And perspective is exactly what is wanted. At a time when events move so quickly and so much information is transmitted, the ability to slow down and get perspective, along with the ability to get in somebody else’s shoes — those two things have been invaluable to me. Whether they’ve made me a better president, I can’t say. But what I can say is that they have allowed me to sort of maintain my balance during the course of eight years, because this is a place that comes at you hard and fast and doesn’t let up.

Is there some poem or any writing or author that you would turn to, say, after the mass killings in Newtown, Conn., or during the financial crisis?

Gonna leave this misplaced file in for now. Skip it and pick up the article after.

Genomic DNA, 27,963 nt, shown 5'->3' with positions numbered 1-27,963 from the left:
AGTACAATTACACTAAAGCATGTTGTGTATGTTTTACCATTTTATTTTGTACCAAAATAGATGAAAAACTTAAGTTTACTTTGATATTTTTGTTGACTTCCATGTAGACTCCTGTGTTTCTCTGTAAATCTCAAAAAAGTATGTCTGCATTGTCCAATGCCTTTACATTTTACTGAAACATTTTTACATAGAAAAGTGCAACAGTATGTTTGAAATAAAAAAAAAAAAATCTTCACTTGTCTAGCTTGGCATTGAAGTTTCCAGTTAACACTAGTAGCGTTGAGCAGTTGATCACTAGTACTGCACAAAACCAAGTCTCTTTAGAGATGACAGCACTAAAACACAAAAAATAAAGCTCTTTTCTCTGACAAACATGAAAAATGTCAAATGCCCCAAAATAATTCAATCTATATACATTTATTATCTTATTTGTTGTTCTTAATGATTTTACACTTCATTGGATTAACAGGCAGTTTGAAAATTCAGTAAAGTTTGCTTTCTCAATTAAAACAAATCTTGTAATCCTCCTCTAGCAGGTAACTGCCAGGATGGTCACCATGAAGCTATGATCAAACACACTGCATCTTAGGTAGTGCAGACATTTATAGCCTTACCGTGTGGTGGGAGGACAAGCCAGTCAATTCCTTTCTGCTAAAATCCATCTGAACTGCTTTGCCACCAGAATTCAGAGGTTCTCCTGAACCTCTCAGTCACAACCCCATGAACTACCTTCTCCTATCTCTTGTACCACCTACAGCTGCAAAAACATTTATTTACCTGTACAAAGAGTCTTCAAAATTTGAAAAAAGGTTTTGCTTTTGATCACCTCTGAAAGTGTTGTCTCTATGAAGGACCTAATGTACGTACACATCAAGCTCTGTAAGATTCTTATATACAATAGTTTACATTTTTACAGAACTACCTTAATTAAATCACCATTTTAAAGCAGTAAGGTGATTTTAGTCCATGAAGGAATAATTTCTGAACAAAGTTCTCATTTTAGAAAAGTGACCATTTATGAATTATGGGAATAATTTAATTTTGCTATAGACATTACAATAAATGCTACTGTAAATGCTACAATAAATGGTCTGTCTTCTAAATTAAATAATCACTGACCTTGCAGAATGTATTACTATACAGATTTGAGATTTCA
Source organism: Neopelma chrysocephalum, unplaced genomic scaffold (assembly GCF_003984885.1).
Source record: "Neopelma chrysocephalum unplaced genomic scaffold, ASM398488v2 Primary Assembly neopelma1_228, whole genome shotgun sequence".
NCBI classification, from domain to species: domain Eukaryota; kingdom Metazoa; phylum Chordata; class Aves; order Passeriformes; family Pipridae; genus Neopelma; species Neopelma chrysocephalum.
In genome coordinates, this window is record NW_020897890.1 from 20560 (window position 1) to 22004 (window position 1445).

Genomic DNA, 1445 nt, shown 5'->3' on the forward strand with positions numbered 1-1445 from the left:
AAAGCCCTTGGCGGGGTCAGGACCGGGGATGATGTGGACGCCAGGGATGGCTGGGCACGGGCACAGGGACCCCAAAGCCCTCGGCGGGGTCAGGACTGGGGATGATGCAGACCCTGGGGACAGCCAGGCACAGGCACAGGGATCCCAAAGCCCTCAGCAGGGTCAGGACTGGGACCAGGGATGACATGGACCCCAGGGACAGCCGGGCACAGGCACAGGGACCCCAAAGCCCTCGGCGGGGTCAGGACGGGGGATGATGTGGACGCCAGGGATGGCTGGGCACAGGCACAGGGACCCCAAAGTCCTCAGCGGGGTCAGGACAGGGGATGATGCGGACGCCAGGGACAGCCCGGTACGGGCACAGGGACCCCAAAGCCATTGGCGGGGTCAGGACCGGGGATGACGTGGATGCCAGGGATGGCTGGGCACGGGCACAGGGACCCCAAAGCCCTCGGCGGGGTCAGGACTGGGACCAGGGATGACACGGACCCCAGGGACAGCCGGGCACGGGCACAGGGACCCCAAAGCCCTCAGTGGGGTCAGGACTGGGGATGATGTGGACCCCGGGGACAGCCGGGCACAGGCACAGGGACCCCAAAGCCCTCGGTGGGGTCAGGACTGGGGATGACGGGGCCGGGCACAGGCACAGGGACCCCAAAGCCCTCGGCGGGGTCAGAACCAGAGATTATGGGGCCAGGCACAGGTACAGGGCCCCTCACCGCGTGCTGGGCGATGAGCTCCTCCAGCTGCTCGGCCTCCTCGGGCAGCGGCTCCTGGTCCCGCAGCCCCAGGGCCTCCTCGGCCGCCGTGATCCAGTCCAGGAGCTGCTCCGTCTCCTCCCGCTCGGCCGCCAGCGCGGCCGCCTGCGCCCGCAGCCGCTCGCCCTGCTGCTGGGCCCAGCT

I think that during those periods, Lincoln’s writings, King’s writings, Gandhi’s writings, Mandela’s writings — I found those particularly helpful, because what you wanted was a sense of solidarity. During very difficult moments, this job can be very isolating. So sometimes you have to hop across history to find folks who have been similarly feeling isolated. Churchill’s a good writer. And I loved reading Teddy Roosevelt’s writing. He’s this big, outsize character.

Have you read a lot of presidential biographies?

The biographies have been useful, because I do think that there’s a tendency, understandable, to think that whatever’s going on right now is uniquely disastrous or amazing or difficult. And it just serves you well to think about Roosevelt trying to navigate World War II or Lincoln trying to figure out whether he’s going to fire [George B.] McClellan when Rebel troops are 20, 30, 40 miles away.